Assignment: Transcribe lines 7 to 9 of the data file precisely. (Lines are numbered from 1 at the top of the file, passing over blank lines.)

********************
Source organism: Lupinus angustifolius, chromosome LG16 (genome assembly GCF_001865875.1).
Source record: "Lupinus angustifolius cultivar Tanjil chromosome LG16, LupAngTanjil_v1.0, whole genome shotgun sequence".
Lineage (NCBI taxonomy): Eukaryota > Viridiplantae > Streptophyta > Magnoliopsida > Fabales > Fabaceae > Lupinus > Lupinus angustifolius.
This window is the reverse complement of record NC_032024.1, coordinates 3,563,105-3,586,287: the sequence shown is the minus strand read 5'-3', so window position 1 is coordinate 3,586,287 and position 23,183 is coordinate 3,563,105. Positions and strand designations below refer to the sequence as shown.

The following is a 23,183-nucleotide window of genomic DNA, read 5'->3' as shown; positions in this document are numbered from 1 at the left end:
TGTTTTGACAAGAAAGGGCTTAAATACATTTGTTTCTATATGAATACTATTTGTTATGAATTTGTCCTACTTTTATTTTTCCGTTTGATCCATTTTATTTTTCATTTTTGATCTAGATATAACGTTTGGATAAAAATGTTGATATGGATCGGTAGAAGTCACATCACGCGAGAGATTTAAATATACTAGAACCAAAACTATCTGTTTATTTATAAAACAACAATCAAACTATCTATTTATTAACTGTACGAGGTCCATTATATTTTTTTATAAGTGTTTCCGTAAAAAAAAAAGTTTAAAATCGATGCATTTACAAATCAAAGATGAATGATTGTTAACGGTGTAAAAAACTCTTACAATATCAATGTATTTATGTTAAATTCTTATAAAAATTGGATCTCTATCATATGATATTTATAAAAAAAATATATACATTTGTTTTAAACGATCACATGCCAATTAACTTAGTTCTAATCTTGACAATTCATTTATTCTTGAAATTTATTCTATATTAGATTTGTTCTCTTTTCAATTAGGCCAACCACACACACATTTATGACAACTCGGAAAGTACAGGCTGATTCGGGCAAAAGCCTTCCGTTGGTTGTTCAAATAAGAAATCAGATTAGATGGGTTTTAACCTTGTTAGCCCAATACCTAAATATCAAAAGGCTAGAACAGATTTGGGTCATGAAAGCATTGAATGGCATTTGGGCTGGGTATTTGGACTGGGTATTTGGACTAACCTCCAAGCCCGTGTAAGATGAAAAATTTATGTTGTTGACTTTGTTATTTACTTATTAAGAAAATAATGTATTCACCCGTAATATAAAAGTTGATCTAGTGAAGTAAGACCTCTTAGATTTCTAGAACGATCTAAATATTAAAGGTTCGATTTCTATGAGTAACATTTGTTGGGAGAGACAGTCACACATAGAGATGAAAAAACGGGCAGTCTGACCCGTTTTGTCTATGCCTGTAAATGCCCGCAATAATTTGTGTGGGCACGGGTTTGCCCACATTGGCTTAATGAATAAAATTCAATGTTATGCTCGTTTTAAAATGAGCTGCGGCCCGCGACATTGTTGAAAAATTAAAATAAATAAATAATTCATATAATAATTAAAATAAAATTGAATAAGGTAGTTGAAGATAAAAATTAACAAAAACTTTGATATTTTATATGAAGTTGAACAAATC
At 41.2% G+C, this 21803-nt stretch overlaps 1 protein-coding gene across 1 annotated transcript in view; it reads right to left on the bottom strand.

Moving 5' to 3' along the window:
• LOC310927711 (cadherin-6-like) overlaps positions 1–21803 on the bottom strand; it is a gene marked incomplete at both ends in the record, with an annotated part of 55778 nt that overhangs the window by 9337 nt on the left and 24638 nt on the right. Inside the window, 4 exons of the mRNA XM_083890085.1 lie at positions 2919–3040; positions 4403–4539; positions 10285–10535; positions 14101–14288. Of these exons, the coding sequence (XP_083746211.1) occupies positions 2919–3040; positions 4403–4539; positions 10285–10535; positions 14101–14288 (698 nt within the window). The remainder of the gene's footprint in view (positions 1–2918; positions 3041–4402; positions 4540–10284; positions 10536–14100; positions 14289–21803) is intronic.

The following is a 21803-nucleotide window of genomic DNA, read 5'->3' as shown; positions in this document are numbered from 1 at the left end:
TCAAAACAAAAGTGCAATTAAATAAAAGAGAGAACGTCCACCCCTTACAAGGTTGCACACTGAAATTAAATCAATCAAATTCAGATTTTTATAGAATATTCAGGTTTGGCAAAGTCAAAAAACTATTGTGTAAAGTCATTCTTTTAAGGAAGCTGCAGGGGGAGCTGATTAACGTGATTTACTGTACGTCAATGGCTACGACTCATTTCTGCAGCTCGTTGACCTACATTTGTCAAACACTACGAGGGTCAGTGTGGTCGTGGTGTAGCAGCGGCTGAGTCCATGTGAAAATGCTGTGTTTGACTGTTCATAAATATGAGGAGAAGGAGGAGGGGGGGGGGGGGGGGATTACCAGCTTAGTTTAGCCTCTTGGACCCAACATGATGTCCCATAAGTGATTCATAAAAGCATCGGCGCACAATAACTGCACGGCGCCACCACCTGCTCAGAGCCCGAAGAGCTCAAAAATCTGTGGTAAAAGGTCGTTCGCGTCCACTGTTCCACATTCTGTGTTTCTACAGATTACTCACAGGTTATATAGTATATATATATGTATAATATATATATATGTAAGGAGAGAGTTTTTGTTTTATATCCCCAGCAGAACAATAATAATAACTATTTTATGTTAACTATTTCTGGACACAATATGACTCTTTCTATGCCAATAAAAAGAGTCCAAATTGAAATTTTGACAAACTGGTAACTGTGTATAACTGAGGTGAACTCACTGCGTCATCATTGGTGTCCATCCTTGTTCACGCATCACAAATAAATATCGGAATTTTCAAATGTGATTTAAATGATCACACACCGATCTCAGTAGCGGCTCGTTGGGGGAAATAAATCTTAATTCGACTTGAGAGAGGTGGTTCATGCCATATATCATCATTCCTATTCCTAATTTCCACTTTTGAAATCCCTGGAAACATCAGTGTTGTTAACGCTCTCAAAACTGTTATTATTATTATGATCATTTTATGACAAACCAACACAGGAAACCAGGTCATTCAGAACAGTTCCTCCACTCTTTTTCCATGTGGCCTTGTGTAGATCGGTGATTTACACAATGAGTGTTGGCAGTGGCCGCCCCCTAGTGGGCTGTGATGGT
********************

At 41.2% G+C, this 21803-nt stretch overlaps 1 protein-coding gene across 1 annotated transcript in view; it reads right to left on the bottom strand.

Moving 5' to 3' along the window:
• LOC310927711 (cadherin-6-like) overlaps positions 1–21803 on the bottom strand; it is a gene marked incomplete at both ends in the record, with an annotated part of 55778 nt that overhangs the window by 9337 nt on the left and 24638 nt on the right. Inside the window, 4 exons of the mRNA XM_083890085.1 lie at positions 2919–3040; positions 4403–4539; positions 10285–10535; positions 14101–14288. Of these exons, the coding sequence (XP_083746211.1) occupies positions 2919–3040; positions 4403–4539; positions 10285–10535; positions 14101–14288 (698 nt within the window). The remainder of the gene's footprint in view (positions 1–2918; positions 3041–4402; positions 4540–10284; positions 10536–14100; positions 14289–21803) is intronic.